Portrait of Edgar Allan Poe. Click to enlarge.

Portrait of Edgar Allan Poe, Bernhardt Wall, 1919.

Edgar Allan Poe
January 19, 1809—October 7, 1849

Poet, literary critic, visionary, inventor of the detective story, master of the macabre: this was Edgar Allan Poe, one of the most important and widely read American authors of the nineteenth century.

Edgar Poe was born in Boston in 1809 to actors David Poe and Elizabeth Poe. His father left the family in 1810, and his mother died in 1811. Poe, his older brother William, and his younger sister Rosalie were split up and sent to live with different families. Edgar Poe went to live with the Allan family in Richmond, Virginia and acquired his middle name, "Allan." The Allans never legally adopted Poe, and he had a complicated relationship with his foster father throughout his life.

The Allans moved to England and lived there from 1815 to 1820. Poe attended schools in Scotland and in and around London. Following the family's return to Virginia, Poe attended the University of Virginia in 1826. Facing significant gambling debts, Poe left the University in his first year and moved to Boston.

Poe enlisted in the army in 1827 and served for two years before confessing to his superior officer that he had lied about both his name and age when enlisting. Poe received a discharge and then enrolled at West Point in 1830. In less than a year, Poe decided that he wanted to leave West Point and actively attempted to get himself court-martialed. He was successful and was dismissed in February 1831.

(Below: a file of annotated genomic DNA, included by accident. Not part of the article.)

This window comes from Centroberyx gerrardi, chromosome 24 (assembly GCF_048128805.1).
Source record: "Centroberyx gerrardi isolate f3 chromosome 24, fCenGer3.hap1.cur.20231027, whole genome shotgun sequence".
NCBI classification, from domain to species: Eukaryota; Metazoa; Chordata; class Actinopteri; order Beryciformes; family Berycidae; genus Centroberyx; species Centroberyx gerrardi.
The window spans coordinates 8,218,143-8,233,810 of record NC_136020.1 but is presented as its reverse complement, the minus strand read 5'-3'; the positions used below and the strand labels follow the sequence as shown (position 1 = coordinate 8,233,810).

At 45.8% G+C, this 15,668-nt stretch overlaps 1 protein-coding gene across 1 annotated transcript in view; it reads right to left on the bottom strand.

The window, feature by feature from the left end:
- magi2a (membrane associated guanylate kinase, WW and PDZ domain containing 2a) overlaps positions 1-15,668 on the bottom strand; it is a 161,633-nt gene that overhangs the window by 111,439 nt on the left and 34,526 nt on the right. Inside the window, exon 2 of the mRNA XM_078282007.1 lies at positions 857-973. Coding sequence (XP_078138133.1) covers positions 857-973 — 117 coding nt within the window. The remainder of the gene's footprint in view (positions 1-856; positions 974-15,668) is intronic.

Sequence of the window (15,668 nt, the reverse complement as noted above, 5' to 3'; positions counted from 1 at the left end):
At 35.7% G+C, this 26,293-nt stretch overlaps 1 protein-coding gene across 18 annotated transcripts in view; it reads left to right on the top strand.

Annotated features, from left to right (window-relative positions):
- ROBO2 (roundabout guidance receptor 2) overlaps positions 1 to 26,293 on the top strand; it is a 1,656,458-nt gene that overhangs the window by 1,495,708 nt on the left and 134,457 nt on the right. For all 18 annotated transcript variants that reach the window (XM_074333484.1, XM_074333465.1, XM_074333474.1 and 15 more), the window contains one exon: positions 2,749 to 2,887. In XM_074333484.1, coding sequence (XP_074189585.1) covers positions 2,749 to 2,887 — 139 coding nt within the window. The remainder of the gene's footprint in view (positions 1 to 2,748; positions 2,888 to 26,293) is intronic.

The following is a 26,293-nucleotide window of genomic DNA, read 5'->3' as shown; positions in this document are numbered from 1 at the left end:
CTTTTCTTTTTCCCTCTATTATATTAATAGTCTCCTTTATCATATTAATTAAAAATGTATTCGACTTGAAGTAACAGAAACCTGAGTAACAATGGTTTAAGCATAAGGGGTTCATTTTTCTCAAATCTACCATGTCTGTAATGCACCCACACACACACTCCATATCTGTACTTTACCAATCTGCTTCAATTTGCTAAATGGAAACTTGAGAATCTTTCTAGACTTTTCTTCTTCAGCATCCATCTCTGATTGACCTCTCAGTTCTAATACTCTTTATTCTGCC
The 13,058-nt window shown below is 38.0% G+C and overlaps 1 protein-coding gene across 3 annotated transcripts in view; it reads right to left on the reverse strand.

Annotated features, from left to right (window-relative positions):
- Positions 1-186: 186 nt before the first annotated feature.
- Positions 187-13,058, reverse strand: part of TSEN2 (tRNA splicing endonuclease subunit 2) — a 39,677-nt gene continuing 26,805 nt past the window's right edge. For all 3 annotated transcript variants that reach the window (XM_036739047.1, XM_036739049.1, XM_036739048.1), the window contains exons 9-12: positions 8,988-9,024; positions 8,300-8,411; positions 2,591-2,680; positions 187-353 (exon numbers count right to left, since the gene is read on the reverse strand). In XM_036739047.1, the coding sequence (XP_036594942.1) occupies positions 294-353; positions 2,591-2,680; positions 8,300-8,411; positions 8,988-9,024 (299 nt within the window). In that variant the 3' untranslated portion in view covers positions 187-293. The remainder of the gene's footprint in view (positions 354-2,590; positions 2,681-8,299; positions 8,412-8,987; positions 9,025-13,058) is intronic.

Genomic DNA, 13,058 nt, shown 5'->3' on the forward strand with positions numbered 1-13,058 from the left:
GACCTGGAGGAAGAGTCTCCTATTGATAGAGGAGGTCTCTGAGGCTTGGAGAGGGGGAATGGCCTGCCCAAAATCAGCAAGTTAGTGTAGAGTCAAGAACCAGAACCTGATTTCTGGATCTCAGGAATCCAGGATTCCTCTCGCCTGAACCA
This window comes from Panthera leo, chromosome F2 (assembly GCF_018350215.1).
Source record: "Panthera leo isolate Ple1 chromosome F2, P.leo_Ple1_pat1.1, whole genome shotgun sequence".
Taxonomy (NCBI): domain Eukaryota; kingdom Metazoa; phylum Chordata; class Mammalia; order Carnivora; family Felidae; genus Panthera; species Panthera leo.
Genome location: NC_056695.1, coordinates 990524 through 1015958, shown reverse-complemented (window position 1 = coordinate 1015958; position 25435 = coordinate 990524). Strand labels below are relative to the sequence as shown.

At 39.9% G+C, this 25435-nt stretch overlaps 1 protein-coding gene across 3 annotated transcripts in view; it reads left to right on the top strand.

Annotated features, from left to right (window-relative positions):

In 1835 Poe married his cousin, Virginia Clemm, though she was only 13. Virginia died of tuberculosis in 1847, and many critics believe that her death, as well as his mother's, served as the inspiration for Poe's poems and stories examining themes of lost love and death.

Edgar Allan Poe published his first book of poetry, Tamerlane and Other Poems, in 1827 when he was just 18. He published his second, Al Aaraaf, Tamerlane and Minor Poems, two years later. Poe began writing fiction and won a prize for his short story, "MS. Found in a Bottle" in 1833. This success led to the beginning of his literary career as an editor and writer for magazines throughout the United States. He published prose, poetry, and literary criticism. Today he is probably best-known for his poem, "The Raven" (1845) and his dark, terrifying short stories. Poe is also credited with inventing the detective story in his short stories featuring C. Auguste Dupin.

Poe died October 7, 1849, days after being found roaming around Baltimore in a delirious state. The cause of his death remains a mystery. His some-time friend Rufus Wilmot Griswold wrote a derogatory obituary and memoir of Poe that, for years, shaped critical response to Poe and his life.


To learn more about Poe's life and work, explore this timeline.

Click to enlarge images

Portrait of Edgar Allan Poe. Click to enlarge. Portrait of Edgar Allan Poe. Click to enlarge. Portrait of Edgar Allan Poe. Click to enlarge.